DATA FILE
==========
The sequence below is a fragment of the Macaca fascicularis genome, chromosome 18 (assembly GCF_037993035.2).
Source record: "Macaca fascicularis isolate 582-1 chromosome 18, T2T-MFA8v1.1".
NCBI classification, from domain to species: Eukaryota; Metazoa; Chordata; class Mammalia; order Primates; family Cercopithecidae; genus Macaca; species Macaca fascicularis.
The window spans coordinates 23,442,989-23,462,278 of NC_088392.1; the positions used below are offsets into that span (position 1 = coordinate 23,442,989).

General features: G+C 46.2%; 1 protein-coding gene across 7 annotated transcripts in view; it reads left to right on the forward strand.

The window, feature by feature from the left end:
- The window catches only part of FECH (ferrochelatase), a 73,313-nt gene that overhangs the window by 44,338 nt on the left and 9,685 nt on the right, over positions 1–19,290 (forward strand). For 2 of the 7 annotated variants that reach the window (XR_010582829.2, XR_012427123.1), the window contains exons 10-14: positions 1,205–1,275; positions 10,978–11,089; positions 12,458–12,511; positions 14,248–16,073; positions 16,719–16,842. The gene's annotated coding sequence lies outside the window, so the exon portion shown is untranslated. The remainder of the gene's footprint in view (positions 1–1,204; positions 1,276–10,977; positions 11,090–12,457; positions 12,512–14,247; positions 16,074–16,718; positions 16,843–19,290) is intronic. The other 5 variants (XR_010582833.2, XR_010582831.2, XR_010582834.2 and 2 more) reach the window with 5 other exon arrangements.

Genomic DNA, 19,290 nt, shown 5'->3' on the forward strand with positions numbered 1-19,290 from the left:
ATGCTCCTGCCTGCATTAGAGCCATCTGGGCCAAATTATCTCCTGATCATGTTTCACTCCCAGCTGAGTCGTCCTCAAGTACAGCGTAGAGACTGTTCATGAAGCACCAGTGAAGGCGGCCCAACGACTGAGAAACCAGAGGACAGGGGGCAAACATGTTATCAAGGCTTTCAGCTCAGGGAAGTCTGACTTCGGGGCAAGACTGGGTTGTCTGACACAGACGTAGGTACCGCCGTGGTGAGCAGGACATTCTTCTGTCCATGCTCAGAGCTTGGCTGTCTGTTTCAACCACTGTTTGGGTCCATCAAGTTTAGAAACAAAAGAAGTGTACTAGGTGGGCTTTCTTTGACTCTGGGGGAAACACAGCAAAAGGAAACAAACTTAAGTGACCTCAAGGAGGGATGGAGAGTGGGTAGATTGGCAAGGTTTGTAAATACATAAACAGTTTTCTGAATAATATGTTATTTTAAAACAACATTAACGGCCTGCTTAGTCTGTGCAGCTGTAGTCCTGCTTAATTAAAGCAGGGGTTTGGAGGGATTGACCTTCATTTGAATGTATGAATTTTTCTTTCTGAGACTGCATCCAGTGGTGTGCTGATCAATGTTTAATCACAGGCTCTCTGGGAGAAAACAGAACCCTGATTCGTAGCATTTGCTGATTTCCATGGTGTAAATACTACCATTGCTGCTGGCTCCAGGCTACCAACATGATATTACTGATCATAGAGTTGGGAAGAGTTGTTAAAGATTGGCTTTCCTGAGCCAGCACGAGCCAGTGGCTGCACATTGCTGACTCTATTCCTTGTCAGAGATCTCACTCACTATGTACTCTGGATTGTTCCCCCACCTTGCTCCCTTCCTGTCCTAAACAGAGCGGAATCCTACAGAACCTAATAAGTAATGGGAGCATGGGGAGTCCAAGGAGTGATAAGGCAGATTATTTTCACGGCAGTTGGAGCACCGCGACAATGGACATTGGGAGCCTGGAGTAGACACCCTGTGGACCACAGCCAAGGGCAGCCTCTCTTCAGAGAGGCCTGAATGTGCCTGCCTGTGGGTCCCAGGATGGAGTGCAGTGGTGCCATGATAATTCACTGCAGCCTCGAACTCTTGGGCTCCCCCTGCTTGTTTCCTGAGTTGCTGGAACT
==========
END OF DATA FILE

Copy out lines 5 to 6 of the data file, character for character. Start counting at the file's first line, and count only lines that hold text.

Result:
General features: G+C 46.2%; 1 protein-coding gene across 7 annotated transcripts in view; it reads left to right on the forward strand.

The window, feature by feature from the left end: